Only scarce details remain about the life of a Carson City-area Civil War veteran. Abraham Boyer was born Sept. 19, 1831. He was married twice — once to Elizabeth Shell and later to Harriett Granger. He had two children, Charles and Nancy. When he was 31 years old, he enlisted with the Grand Army of the Republic with the 5th Ohio Calvalry Company E from June 19, 1863, until he was discharged on Feb. 15, 1864.
What could a possible expansion at Renaissance Power mean for the residents of Carson City?
How about 18 permanent full-time jobs, nearly 400 construction jobs and an increase in the city’s tax revenue by double?
After months of decision making and back-and-forth discussions between the city of Carson City and Carson Health, as well as input from residents, the new hospital helipad is officially beginning to take shape as construction crews are now working to dig the foundation of the pad. Ground was broken recently at the sight of the former Carson City water tower, which was purchased from the city by the hospital in January to be used as the site for the new helicopter landing pad.
Nearly seven years ago, the community of Hubbardston was shook to its core when one of its beloved residents, Bernita “Billie” Cunningham, was found dead in her home. After several years and much investigating, the case of her death finally came to an end in July 2011 when Texas native Justin Stephens was convicted of murdering the 80-year-old woman.
The Hubbardston Book Nook exists as a labor of love. The library nestled inside the Hubbardston Community Center is a haven for local readers who have access to about 7,000 books, children looking for a safe and fun activity or anyone needing Internet access. The Hubbardston Book Nook Board is comprised of President Laura Fahey, Ruth Gee, Catrina Larsen, Genie Moriarty and Cherri Muirhead. They call themselves “the library ladies” and they raise all their own funds for books, bills and activities, as well as $350 in monthly rent to the Hubbardston Community Center.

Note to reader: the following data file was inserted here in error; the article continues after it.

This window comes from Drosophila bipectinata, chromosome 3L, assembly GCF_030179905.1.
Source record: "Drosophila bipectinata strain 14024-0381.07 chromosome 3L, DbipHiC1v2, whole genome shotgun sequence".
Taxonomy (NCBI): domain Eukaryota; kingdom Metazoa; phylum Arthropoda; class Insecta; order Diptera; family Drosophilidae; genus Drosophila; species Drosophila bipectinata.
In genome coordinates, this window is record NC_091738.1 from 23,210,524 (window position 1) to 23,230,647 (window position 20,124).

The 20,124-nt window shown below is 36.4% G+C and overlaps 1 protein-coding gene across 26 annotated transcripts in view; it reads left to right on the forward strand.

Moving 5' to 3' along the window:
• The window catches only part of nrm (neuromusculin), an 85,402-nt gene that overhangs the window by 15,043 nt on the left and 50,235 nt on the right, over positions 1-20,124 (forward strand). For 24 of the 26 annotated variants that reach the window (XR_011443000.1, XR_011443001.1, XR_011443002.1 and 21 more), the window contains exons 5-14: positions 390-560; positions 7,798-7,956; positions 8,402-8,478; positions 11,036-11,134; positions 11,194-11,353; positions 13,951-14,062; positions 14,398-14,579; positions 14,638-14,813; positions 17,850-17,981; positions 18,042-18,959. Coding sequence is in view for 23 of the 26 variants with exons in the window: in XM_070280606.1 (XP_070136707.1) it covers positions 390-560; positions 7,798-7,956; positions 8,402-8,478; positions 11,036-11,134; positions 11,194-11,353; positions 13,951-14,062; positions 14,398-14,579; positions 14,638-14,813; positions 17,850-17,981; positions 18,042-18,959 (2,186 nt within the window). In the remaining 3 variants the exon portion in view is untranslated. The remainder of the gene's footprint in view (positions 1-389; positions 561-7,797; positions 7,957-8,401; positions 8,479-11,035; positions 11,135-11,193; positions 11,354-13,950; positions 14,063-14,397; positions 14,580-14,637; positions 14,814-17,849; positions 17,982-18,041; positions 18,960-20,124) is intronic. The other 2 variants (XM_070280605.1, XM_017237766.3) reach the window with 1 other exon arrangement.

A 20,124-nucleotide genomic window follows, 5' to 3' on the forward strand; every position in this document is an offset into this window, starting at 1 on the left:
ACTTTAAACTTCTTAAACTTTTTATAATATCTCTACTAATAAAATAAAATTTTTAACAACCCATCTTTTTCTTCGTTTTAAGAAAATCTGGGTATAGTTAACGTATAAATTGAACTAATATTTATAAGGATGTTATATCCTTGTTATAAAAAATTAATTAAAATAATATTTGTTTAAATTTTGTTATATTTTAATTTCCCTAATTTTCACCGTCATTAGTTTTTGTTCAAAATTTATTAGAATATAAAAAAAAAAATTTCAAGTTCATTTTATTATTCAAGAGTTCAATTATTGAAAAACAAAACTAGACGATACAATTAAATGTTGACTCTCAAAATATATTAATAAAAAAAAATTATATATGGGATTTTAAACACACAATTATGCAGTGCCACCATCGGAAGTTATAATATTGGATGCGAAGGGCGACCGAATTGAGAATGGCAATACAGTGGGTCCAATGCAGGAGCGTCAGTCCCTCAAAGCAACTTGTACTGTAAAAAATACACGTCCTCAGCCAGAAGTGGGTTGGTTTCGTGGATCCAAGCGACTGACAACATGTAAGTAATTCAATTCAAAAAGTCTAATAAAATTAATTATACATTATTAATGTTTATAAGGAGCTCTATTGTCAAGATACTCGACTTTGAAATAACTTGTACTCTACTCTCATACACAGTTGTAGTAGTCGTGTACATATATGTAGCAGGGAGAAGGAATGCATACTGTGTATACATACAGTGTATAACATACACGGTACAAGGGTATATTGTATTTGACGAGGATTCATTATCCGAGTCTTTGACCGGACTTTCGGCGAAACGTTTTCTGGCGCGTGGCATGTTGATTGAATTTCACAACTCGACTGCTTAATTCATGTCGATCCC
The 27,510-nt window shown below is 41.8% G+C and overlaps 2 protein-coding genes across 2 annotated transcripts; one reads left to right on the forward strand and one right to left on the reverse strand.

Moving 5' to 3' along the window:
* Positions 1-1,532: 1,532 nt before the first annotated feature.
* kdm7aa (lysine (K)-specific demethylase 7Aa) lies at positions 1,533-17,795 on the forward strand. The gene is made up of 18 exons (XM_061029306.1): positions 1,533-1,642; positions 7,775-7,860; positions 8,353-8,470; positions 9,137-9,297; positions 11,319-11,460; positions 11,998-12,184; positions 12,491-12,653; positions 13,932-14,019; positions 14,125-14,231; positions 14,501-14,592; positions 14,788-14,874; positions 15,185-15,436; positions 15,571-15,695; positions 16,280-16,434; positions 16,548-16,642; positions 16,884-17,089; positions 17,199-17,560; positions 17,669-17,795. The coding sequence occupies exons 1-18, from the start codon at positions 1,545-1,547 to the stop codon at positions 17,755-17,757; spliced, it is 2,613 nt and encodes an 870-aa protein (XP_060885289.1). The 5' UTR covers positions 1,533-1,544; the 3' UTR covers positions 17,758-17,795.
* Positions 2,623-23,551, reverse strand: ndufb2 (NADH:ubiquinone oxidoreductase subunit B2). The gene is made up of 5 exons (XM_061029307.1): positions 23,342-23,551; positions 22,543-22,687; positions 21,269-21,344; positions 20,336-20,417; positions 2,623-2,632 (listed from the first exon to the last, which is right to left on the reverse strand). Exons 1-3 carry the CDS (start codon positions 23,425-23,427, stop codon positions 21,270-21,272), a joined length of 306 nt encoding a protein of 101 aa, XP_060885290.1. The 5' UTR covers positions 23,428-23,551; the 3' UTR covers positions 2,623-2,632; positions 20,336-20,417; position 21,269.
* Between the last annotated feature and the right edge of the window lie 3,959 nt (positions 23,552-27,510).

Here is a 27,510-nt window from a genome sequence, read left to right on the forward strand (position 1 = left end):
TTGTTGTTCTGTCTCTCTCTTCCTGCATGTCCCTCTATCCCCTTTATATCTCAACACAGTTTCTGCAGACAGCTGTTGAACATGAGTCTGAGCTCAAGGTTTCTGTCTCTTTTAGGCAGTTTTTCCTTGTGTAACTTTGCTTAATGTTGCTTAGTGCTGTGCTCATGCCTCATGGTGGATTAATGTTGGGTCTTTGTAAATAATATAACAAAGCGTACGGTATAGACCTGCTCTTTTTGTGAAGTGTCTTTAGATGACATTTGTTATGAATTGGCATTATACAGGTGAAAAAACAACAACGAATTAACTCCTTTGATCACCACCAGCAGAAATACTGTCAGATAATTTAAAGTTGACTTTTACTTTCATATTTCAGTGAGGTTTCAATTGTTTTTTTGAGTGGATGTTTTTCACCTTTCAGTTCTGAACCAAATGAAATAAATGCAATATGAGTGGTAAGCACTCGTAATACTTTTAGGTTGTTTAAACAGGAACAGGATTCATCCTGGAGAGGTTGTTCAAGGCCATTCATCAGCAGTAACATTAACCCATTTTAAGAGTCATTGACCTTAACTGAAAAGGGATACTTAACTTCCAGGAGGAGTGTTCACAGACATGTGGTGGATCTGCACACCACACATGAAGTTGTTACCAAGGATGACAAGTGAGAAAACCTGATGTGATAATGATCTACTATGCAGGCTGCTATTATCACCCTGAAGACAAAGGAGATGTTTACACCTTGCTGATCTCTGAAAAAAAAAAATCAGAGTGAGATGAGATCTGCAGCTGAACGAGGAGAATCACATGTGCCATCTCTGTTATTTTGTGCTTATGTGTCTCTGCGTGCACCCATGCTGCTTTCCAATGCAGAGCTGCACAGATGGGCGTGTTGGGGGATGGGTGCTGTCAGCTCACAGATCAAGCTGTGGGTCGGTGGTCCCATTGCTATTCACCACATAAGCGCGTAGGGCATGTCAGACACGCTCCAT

Buck and Mary Ann Last have been a staple of the Crystal community for as long as most residents can remember. Together they founded the Crystal Arts Council. Mary Ann helped create popular women’s teas and was instrumental in starting the Crystal Herb Society in 1991. Buck has continued to help with organizing the Crystal Farmers Market. So when members of the Crystal Herb Society discovered that the husband and wife of 58 years would be moving to Midland to be closer to family, they decided to throw one last tribute to Mary Ann, in the style of a playful roast to celebrate their memories together.
Hundreds of spectators packed into Crystal Township Park as well as the neighboring public beach and surrounding Crystal area Thursday evening for a 20-minute 4th of July fireworks show. Fireworks were launched from the middle of the lake, creating a spectacular show of lights in the sky and water, followed with echoing booms that filled the air.
Loud bangs and the smell of sulfur filled the air in Carson City-Crystal Elementary School on Wednesday night, May 15, during a police training exercise. Kolton Kavanagh, 16, and Karagan Kavanagh, 14, were both student volunteers helping out Carson City Police Chief Bruce Partridge during active shooter scenarios. “I don’t think anyone can prepare for a real school shooter,” Kolton Kavanagh said. “But seeing the police train for what could happen is good thing for us.”
Community policing in Carson City has been a win-win since the very first day. A collaboration between the city of Carson City, the police department and Carson Health has been a substantial safety and security benefit for patients, hospital staff and the small mid-Michigan community.
For 10 seconds, Cliff Fry thought about calling it quits. On vacation in Florida on Feb. 20, Fry sat heavy in his chair as he watched live security camera video of his golf cart repair business burning to the ground. A fire that started in the back of the facility at 5575 S. Mt. Hope Road, likely from a golf cart battery explosion, consumed the storage facility that Fry and his employees operated out of.